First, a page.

The Tax Court rejected the aggregate approach posited by the IRS in Revenue Ruling 91-32 because, while the U.S. tax code employs the aggregate partnership theory in certain circumstances (such as the treatment of unrealized receivables and inventory items under Section 751 of the Internal Revenue Code of 1986, as amended (the “Code”), it is an exception to the entity partnership theory (embodied in Code Section 741) pursuant to which a partnership is an entity with a legal existence that is separate and apart from its individual partners. Section 741 of the Code provides that income realized on the sale of a partnership interest “shall be considered gain . . . from the sale or exchange of a capital asset, except as otherwise provided in Section 751.” Utilizing plain language principles of statutory construction, the Tax Court found Congress’s use of the singular “asset,” rather than the plural “assets,” to be significant as the singular term is consistent with the entity theory. If Congress had intended for the aggregate partnership theory to apply to sales of partnership interests, it would have done so in the statute.
After the Tax Court concluded that the gain recognized by the foreign corporation upon the redemption of its partnership interest constituted gain from the sale or exchange of a single capital asset, the Tax Court analyzed whether such gain was U.S. source income that was effectively connected with a U.S. trade or business under the sale of personal property rules. In general, gain from the sale of personal property is sourced to the residence of the transferor, unless such gain is attributable to an office or other fixed place of business in the United States. Since the foreign corporation did not maintain an office or other fixed place of business in the United States itself, the IRS argued that the foreign corporation’s redemption gain fit within the so-called U.S. office exception on the grounds that it was attributable to the U.S. office maintained by the U.S. partnership in which the foreign corporation invested. The Tax Court rejected this argument because the partnership’s U.S. office was neither a material factor nor an essential economic element in the gain the foreign corporation recognized upon the redemption of its partnership interest. As a result, the Tax Court concluded that the redemption gain the foreign corporation recognized was foreign source income and not subject to U.S. tax.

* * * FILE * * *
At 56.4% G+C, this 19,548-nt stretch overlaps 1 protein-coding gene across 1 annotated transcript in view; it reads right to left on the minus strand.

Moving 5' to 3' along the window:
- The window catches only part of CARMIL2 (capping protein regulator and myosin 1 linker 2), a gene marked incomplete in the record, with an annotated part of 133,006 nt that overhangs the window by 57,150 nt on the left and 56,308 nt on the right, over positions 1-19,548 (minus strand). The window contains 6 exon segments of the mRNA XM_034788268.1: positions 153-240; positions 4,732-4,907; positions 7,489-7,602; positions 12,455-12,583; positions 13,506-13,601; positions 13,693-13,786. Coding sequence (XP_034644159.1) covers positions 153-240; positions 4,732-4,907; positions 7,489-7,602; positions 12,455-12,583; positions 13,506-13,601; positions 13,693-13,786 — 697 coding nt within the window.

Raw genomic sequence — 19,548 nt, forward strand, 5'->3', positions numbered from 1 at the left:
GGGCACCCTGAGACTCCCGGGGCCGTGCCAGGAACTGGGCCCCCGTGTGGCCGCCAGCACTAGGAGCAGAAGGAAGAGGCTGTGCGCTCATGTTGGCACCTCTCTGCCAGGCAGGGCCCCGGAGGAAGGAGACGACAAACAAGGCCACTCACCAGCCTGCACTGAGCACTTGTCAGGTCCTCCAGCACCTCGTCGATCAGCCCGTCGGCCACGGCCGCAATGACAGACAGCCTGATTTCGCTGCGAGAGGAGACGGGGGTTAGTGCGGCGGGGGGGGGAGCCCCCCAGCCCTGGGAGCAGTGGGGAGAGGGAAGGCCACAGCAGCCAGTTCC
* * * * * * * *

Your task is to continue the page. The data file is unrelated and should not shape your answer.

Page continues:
The Grecian decision, which does not change the U.S. taxation of partnership operating income, provides foreign investors with additional flexibility in how they might structure their investments in a U.S. business that is treated as a partnership for U.S. federal income tax purposes. Namely, since foreign investors may now plan to structure an exit transaction as a direct sale of the U.S. partnership interests (which may avoid U.S. tax under Grecian) as opposed to a sale of underlying partnership assets (which would likely be subject to U.S. tax), this might alter the formula as to whether foreign or U.S. intermediary blocker companies are advantageous. As there are many variables that remain in play (including, but not limited to, whether the foreign investor wishes to avoid filing U.S. tax returns on its distributable share of effectively connected income (prior to the exit), the extent of expected operational effectively connected income versus capital gain income on exit, U.S. estate tax concerns, and the potential interplay of the branch profits tax), foreign investors and their tax advisors should continue to carefully consider how they can utilize Grecian in structuring their U.S. investment transactions. Moreover, it should be noted that the principles of Grecian are not limited to foreign investors. The rejection of the aggregate view of the partnership (except in Code Sections 751 and 897) may likely have impact across the domestic and international tax spectrum when there are partnership interest redemptions or sales. It may be advisable, however, to delay the implementation of any Grecian strategies until the IRS decides whether or not to appeal the Tax Court’s decision. Foreign investors who have already paid U.S. taxes on sales of partnership interests may want to file protective refund claims pending the outcome of any appeal of Grecian.